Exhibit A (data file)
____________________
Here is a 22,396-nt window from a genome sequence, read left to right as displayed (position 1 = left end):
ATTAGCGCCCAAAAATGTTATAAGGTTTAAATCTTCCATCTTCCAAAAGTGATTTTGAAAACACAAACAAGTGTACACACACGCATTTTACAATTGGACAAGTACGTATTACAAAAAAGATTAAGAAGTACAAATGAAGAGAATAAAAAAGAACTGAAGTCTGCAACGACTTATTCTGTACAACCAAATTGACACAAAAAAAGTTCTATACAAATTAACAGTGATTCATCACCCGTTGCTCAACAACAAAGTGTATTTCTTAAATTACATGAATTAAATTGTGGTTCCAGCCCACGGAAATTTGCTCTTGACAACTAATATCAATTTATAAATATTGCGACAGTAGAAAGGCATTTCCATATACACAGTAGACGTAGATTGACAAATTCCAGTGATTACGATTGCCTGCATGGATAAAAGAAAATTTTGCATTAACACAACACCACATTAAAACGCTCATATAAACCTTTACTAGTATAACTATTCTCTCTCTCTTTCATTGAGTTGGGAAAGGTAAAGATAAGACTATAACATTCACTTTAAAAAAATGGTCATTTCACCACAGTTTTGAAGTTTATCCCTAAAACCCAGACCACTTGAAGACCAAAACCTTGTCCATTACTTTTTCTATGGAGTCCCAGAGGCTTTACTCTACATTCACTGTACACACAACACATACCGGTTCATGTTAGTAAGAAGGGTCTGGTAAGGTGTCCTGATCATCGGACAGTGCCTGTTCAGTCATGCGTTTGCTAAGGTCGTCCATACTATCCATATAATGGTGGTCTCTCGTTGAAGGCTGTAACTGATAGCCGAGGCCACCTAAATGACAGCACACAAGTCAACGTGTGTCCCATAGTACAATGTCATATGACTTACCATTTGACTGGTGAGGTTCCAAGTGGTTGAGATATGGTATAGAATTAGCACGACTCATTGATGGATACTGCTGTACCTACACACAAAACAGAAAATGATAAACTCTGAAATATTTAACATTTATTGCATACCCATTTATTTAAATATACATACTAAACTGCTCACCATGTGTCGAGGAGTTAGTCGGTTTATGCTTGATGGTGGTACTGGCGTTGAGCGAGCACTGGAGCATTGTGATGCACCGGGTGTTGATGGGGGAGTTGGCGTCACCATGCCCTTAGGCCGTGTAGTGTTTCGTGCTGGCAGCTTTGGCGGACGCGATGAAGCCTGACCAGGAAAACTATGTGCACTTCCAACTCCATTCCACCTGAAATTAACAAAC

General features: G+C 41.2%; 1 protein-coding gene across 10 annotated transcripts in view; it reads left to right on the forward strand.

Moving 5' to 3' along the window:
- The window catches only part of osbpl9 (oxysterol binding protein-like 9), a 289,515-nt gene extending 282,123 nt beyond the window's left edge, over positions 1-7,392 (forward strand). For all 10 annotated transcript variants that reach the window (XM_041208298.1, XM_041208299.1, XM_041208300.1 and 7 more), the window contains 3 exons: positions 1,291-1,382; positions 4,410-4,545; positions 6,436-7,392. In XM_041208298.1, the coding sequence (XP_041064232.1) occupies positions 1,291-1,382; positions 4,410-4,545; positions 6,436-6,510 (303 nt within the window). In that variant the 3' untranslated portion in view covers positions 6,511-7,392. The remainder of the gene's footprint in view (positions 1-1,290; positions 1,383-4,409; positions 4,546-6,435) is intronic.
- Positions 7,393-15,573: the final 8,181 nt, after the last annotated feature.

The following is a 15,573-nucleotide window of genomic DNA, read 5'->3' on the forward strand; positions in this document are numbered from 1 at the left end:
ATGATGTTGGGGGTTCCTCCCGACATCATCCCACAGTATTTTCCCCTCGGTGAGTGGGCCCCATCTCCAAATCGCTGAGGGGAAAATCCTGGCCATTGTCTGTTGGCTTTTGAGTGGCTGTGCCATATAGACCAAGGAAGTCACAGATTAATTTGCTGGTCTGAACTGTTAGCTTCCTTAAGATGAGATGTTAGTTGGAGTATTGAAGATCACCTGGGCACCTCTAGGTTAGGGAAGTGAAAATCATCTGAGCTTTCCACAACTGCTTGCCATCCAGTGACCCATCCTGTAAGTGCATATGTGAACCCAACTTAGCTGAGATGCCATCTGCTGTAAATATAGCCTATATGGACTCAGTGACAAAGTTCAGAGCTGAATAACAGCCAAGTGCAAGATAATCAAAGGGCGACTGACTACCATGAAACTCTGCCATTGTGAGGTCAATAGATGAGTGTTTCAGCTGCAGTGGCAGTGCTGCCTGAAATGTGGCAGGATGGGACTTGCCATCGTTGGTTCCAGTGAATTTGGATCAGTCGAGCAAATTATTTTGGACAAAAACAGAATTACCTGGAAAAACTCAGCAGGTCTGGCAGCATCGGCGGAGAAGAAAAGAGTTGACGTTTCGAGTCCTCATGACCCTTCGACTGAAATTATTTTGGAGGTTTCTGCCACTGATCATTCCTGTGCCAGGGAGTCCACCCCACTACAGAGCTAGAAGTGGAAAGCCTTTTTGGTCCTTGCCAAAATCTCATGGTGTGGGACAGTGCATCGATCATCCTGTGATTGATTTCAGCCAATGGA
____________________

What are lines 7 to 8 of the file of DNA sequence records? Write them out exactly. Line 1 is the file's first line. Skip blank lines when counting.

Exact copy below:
The following is a 15,573-nucleotide window of genomic DNA, read 5'->3' on the forward strand; positions in this document are numbered from 1 at the left end:
ATGATGTTGGGGGTTCCTCCCGACATCATCCCACAGTATTTTCCCCTCGGTGAGTGGGCCCCATCTCCAAATCGCTGAGGGGAAAATCCTGGCCATTGTCTGTTGGCTTTTGAGTGGCTGTGCCATATAGACCAAGGAAGTCACAGATTAATTTGCTGGTCTGAACTGTTAGCTTCCTTAAGATGAGATGTTAGTTGGAGTATTGAAGATCACCTGGGCACCTCTAGGTTAGGGAAGTGAAAATCATCTGAGCTTTCCACAACTGCTTGCCATCCAGTGACCCATCCTGTAAGTGCATATGTGAACCCAACTTAGCTGAGATGCCATCTGCTGTAAATATAGCCTATATGGACTCAGTGACAAAGTTCAGAGCTGAATAACAGCCAAGTGCAAGATAATCAAAGGGCGACTGACTACCATGAAACTCTGCCATTGTGAGGTCAATAGATGAGTGTTTCAGCTGCAGTGGCAGTGCTGCCTGAAATGTGGCAGGATGGGACTTGCCATCGTTGGTTCCAGTGAATTTGGATCAGTCGAGCAAATTATTTTGGACAAAAACAGAATTACCTGGAAAAACTCAGCAGGTCTGGCAGCATCGGCGGAGAAGAAAAGAGTTGACGTTTCGAGTCCTCATGACCCTTCGACTGAAATTATTTTGGAGGTTTCTGCCACTGATCATTCCTGTGCCAGGGAGTCCACCCCACTACAGAGCTAGAAGTGGAAAGCCTTTTTGGTCCTTGCCAAAATCTCATGGTGTGGGACAGTGCATCGATCATCCTGTGATTGATTTCAGCCAATGGA